Bedazzled by Cape Mountain Zebra


Don’t you love these stripes?  Like wrinkled stockings, it’s irresistible to think that the legs need pulling up.  Each zebra has it’s own unique pattern and it’s interesting to spot the individuals from their distinctive markings.  The purpose of these stripes has led to various theories – one is that is it may help regulate temperature.  Another is camouflage, and from experience these animals have a way of blending into the landscape.  The dazzle of the stripes may also make it more difficult for predators to target a single animal when grouped together in a herd.


Some years ago, there was a happy event with the birth of a zebra foal (born 19 July 2011) here at the Cape of Good Hope Reserve.  Above is a shot of Pa and the male foal; mother and another female complete the small herd.  You’ll note their distinctive face patterns and how they differ especially the stripes below their eyes.



Perhaps the female, above (December 2012) is the mother of the foal.  The lines below her eyes are cleanly and evenly spaced.

I’ve kept track of the family observing them over the last few years and through photographs can identify the individuals.   Early in winter this year the group split and recently I photographed the alpha stallion with only one female and the assume that the young male is with the other.


The stallion above, photographed on 5 September this year and the female below.  See how their face patterns match up with the early 2012 shots?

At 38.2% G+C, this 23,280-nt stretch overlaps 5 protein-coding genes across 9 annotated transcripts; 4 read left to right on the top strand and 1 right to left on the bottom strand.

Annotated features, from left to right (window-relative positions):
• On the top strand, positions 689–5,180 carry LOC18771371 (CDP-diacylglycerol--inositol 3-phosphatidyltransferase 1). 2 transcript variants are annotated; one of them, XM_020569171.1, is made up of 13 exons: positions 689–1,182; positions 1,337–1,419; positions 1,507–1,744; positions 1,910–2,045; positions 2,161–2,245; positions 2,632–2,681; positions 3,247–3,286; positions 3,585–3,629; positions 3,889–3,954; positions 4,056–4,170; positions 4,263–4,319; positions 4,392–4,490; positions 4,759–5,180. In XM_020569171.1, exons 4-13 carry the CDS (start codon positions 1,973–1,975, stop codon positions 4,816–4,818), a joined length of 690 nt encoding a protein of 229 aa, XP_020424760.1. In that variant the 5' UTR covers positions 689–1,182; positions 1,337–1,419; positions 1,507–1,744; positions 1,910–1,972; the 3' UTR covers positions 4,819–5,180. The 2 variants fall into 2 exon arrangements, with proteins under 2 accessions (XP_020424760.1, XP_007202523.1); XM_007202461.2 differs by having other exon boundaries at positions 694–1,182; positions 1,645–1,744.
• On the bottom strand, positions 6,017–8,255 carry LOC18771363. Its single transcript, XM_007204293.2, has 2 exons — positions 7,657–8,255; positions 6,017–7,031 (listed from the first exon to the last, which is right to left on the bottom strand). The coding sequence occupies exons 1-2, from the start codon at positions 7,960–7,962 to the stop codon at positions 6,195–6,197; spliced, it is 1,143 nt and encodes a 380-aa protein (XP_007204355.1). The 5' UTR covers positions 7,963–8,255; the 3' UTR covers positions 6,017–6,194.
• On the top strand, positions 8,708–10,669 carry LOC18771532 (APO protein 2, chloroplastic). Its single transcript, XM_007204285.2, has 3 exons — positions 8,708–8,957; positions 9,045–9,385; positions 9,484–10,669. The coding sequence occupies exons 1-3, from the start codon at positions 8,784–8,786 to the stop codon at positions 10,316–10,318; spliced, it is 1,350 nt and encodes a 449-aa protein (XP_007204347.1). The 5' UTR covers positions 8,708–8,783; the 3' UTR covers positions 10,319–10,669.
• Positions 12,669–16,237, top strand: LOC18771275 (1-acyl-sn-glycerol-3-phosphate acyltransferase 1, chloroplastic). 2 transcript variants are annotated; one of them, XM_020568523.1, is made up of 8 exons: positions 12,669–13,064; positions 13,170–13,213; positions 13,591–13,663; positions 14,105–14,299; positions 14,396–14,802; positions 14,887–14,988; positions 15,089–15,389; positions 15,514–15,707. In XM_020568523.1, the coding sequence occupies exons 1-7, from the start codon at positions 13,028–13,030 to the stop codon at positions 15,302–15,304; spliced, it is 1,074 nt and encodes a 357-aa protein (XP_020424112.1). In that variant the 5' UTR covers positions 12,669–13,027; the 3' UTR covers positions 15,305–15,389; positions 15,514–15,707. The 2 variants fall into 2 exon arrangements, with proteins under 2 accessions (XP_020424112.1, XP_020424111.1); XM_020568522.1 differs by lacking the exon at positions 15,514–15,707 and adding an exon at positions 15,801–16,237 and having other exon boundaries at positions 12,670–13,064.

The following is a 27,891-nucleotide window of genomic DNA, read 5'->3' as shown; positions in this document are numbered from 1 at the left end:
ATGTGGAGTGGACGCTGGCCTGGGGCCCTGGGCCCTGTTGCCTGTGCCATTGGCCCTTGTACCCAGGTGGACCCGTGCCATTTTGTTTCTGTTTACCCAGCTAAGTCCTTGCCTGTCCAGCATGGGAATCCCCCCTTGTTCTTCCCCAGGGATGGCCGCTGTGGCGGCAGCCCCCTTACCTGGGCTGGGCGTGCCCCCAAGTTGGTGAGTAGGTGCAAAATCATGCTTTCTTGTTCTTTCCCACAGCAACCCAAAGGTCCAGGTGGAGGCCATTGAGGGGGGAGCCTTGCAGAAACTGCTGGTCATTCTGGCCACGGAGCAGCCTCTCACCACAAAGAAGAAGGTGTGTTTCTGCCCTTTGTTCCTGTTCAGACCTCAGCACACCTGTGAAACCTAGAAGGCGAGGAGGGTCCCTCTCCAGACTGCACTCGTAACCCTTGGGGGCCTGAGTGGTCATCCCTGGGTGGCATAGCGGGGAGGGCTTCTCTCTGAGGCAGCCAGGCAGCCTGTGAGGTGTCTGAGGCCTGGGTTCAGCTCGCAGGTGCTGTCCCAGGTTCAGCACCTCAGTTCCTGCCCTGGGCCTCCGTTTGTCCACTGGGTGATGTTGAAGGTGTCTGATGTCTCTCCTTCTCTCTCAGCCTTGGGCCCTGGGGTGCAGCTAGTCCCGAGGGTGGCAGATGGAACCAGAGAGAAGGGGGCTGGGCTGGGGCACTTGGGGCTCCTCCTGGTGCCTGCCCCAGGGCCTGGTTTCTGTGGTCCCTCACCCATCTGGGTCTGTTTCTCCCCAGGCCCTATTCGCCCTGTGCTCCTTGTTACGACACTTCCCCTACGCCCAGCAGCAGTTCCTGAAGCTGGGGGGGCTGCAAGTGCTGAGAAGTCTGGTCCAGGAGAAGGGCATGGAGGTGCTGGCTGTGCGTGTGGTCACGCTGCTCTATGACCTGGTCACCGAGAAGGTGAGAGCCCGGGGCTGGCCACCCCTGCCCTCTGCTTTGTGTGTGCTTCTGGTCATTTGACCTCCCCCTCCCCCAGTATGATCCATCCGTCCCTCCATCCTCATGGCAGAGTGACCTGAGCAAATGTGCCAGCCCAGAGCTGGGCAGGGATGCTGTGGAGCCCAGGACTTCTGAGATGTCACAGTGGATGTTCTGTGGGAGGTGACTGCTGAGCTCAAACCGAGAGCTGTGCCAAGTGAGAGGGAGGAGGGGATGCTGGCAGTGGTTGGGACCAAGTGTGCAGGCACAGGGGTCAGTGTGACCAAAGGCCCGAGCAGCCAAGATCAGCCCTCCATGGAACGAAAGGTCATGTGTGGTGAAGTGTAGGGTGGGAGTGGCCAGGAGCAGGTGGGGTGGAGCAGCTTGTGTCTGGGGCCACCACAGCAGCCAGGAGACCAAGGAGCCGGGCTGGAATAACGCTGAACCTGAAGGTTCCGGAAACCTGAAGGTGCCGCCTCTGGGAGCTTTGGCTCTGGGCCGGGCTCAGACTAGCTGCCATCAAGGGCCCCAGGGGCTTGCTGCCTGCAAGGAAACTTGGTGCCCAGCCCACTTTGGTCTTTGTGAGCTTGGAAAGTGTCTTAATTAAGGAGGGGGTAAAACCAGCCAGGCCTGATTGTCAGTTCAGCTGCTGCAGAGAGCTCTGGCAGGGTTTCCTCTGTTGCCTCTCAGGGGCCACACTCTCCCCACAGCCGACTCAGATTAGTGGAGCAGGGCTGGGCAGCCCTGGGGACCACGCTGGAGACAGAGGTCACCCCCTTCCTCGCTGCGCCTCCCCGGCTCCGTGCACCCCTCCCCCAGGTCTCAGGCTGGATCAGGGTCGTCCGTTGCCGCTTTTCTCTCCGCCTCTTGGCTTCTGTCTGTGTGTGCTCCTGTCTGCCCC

Wikipedia has the following information:

The Cape mountain zebra (Equus zebra zebra) is a subspecies of mountain zebra that occurs in certain mountainous regions of the Western and Eastern Cape provinces of South Africa. It is the smallest of all existing zebra species and also the most geographically restricted. Although once nearly driven to extinction, the population has now been increased by several conservation methods, and is classified as Vulnerable by the IUCN.

28 thoughts on “Bedazzled by Cape Mountain Zebra

  1. Beautiful animals and photos Liz. I can see that the distinctive markings and open habitats would be most helpful for field studies of social behavior and movement. Good to hear that they have been rescued from extinction. I’ll have to read more to find out how that was accomplished. Thanks!

  2. To me the mountain zebras are even more beautiful than their plains zebra cousins, and your photos of them are enough to make any professional wildlife photographer green with envy, Liz!

  3. Great post. I had always assumed the patterns were identical throughout the species. You have to wonder how the stripes were a selective advantage. Its a solution no other species has adopted.

    1. The saga unfolds on this small family unit as i spotted the young male hanging out with a bontebok while the other female was in the vicinity looking quite pregnant. So the story continues 🙂 There is good news this week that the species’ numbers countrywide have recovered to 5000 and are no longer listed as vulnerable on IUCN’s data.

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